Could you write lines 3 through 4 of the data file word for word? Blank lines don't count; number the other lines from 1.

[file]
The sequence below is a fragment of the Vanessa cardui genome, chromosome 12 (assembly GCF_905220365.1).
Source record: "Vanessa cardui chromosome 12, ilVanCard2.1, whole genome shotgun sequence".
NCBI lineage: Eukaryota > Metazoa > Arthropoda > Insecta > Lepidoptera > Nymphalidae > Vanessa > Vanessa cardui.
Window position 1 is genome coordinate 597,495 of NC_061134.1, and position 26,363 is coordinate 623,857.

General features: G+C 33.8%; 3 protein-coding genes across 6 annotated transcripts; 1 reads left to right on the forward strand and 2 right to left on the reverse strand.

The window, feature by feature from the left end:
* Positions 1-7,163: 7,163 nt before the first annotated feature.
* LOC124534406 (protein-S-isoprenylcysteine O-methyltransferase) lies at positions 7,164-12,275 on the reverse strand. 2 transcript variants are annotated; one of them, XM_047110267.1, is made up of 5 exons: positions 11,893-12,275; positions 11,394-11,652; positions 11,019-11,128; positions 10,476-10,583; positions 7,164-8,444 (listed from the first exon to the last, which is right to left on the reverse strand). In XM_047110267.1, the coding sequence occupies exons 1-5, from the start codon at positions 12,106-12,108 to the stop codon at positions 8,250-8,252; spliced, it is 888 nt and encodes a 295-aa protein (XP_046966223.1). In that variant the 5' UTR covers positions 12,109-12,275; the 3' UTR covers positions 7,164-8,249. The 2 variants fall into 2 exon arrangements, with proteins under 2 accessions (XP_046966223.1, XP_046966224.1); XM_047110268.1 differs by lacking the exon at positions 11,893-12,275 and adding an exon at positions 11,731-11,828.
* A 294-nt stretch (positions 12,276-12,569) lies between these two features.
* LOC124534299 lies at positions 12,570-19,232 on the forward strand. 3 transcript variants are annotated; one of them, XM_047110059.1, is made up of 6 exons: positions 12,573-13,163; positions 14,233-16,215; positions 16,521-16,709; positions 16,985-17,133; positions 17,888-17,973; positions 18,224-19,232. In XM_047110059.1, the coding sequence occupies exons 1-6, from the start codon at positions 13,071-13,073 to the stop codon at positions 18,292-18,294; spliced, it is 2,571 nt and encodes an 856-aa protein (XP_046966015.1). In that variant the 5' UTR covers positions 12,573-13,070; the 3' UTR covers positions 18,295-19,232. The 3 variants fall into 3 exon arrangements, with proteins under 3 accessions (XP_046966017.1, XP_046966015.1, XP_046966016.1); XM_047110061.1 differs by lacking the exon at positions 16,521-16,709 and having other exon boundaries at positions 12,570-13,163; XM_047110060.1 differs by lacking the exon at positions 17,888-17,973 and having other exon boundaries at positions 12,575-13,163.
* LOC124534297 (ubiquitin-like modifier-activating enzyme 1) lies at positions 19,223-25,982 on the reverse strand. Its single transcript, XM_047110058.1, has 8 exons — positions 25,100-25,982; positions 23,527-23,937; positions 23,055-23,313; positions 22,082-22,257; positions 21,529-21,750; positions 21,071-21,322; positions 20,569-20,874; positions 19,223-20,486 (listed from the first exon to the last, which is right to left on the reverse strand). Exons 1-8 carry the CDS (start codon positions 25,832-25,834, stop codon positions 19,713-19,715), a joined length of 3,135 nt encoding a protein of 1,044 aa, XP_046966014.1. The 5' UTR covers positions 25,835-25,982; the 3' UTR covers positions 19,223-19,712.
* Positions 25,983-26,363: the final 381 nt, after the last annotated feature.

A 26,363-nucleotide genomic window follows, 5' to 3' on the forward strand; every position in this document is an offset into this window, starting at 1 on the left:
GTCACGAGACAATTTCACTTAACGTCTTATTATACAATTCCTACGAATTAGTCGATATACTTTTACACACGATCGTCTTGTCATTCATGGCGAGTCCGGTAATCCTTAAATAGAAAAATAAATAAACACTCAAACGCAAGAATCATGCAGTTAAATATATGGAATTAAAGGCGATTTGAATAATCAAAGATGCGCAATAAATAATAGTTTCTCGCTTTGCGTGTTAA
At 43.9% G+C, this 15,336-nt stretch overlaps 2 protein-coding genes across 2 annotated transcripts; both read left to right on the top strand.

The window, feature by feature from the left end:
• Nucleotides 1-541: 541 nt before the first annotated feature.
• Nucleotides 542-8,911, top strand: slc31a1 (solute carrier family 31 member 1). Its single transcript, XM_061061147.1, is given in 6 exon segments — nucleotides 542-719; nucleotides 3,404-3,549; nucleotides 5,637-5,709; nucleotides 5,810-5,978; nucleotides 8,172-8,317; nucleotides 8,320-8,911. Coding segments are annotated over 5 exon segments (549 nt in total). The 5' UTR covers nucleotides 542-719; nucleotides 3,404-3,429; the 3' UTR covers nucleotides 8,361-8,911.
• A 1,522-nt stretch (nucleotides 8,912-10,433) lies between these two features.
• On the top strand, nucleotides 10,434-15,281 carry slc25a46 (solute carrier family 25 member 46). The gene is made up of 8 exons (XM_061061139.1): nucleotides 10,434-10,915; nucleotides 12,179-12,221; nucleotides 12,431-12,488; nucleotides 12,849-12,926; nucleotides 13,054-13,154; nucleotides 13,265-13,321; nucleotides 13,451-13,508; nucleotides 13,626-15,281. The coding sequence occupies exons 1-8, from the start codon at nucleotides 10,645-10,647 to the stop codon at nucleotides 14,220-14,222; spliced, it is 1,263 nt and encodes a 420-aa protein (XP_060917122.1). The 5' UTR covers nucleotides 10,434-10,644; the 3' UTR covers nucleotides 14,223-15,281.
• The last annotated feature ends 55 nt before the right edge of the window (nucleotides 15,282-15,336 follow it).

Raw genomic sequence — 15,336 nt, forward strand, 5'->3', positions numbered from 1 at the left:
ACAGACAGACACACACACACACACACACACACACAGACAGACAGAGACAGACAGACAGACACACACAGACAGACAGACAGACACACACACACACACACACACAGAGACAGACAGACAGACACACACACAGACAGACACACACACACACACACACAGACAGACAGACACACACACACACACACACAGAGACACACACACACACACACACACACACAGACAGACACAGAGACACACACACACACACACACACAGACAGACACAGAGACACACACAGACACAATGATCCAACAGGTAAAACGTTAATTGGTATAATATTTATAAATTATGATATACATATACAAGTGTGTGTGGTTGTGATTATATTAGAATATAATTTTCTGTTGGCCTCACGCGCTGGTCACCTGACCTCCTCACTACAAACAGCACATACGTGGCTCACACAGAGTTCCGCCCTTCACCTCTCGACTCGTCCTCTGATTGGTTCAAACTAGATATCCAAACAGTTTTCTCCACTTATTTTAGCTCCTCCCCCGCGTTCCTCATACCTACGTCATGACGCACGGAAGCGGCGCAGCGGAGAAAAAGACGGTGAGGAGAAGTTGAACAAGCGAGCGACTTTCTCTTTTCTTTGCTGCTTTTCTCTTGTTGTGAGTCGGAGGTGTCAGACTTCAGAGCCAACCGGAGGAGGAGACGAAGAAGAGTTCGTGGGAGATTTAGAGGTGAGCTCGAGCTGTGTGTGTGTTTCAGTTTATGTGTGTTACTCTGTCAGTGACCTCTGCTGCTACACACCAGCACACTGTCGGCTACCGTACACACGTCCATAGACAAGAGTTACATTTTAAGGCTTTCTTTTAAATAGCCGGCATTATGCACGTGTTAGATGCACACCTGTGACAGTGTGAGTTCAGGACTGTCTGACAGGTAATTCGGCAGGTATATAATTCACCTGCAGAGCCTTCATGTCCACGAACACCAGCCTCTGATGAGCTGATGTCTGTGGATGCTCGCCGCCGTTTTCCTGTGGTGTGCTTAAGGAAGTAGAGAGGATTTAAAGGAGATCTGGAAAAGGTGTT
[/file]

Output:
NCBI lineage: Eukaryota > Metazoa > Arthropoda > Insecta > Lepidoptera > Nymphalidae > Vanessa > Vanessa cardui.
Window position 1 is genome coordinate 597,495 of NC_061134.1, and position 26,363 is coordinate 623,857.